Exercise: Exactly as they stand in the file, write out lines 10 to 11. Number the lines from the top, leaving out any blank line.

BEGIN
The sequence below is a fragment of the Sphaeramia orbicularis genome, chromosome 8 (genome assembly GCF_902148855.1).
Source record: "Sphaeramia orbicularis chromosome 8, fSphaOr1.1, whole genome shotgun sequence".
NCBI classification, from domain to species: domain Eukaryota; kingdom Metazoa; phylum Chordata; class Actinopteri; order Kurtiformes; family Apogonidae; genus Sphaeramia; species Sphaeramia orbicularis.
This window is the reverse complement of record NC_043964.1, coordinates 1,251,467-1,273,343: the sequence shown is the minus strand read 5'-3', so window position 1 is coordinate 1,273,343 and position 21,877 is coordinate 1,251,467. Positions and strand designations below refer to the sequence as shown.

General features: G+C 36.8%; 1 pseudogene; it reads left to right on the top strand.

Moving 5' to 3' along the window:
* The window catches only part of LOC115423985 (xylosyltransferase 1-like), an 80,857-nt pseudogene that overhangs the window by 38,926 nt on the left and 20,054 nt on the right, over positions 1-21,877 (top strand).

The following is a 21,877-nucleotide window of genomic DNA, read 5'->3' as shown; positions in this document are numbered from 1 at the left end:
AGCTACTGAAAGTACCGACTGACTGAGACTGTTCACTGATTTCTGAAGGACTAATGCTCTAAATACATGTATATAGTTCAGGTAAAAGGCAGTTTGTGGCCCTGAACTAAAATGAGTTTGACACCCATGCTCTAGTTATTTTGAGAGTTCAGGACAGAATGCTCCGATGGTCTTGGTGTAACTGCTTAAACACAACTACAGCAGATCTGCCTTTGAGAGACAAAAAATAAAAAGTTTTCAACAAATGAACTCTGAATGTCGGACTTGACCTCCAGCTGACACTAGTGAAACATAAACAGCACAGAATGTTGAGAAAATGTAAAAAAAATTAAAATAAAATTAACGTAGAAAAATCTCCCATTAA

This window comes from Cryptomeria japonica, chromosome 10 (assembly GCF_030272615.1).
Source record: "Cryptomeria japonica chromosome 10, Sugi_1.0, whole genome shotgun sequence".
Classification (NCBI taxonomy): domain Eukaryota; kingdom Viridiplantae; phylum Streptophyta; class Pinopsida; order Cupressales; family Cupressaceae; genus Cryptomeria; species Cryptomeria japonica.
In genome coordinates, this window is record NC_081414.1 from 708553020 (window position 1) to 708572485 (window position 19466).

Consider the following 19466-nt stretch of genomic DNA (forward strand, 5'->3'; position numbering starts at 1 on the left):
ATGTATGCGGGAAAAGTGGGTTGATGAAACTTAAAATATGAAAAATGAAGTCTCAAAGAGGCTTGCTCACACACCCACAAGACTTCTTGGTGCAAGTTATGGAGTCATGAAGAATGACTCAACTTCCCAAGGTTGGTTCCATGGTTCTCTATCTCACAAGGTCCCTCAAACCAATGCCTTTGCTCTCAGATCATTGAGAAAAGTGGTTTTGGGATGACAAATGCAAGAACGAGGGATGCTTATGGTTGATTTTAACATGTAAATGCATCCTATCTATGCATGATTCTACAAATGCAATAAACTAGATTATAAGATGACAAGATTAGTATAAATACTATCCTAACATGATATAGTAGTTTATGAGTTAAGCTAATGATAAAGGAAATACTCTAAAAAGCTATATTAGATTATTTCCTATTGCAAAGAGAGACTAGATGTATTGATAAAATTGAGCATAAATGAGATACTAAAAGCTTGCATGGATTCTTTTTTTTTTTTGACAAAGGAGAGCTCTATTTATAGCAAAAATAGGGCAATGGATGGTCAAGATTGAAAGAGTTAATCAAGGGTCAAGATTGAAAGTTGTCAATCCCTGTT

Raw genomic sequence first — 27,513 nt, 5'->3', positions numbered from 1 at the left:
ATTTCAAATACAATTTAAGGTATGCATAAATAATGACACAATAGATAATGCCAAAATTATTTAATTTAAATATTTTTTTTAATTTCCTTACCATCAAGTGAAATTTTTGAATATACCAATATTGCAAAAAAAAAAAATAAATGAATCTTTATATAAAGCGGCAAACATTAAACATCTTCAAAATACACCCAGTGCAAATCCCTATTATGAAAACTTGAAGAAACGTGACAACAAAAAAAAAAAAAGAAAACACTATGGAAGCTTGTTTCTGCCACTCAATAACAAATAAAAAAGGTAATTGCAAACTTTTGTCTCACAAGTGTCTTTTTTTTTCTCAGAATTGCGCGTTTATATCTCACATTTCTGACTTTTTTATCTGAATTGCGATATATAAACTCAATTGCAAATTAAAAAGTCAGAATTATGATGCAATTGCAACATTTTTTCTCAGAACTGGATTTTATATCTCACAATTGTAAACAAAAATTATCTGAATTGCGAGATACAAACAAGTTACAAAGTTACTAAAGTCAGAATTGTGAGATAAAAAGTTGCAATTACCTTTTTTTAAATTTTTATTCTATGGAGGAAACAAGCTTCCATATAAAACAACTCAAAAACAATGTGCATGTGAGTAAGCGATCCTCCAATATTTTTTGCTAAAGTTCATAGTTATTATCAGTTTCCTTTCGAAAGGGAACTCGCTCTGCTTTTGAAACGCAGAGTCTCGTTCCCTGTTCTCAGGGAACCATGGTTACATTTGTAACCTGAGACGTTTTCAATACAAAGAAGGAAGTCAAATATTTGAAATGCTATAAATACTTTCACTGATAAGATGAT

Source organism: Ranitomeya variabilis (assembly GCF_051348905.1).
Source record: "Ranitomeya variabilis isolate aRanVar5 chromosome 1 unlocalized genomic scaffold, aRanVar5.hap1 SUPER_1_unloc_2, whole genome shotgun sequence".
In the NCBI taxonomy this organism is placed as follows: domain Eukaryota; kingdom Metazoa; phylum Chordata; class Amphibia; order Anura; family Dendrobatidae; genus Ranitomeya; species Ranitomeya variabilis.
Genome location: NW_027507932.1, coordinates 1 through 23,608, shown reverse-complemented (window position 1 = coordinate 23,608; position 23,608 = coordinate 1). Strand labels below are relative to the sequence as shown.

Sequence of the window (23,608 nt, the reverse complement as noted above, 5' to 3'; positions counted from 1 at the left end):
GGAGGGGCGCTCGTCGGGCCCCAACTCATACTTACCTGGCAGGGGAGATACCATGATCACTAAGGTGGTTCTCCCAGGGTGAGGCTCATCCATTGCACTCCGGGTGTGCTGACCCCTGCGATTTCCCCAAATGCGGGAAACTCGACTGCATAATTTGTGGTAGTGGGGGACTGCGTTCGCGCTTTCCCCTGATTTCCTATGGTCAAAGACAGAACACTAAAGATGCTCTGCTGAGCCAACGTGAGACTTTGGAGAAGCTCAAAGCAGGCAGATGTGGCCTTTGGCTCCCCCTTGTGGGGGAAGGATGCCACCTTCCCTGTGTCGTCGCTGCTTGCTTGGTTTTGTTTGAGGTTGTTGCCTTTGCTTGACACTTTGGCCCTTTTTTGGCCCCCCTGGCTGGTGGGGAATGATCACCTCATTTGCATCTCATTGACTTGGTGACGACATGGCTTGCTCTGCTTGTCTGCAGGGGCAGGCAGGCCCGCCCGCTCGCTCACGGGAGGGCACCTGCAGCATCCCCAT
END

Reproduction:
This window comes from Cryptomeria japonica, chromosome 10 (assembly GCF_030272615.1).
Source record: "Cryptomeria japonica chromosome 10, Sugi_1.0, whole genome shotgun sequence".